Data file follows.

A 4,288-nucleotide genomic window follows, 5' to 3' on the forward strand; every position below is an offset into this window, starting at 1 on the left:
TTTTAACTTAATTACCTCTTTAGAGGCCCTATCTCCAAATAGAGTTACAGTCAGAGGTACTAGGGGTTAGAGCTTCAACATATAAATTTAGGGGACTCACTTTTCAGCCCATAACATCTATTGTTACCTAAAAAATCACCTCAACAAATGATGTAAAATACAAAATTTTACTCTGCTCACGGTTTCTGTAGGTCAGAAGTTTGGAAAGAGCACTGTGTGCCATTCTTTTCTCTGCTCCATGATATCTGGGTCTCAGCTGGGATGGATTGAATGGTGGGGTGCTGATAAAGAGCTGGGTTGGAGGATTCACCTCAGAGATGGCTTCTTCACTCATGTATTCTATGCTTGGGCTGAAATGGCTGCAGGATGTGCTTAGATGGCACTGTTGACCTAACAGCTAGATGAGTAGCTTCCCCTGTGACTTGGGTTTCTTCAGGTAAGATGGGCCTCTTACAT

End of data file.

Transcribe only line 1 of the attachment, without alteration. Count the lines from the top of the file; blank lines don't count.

A 4,288-nucleotide genomic window follows, 5' to 3' on the forward strand; every position below is an offset into this window, starting at 1 on the left: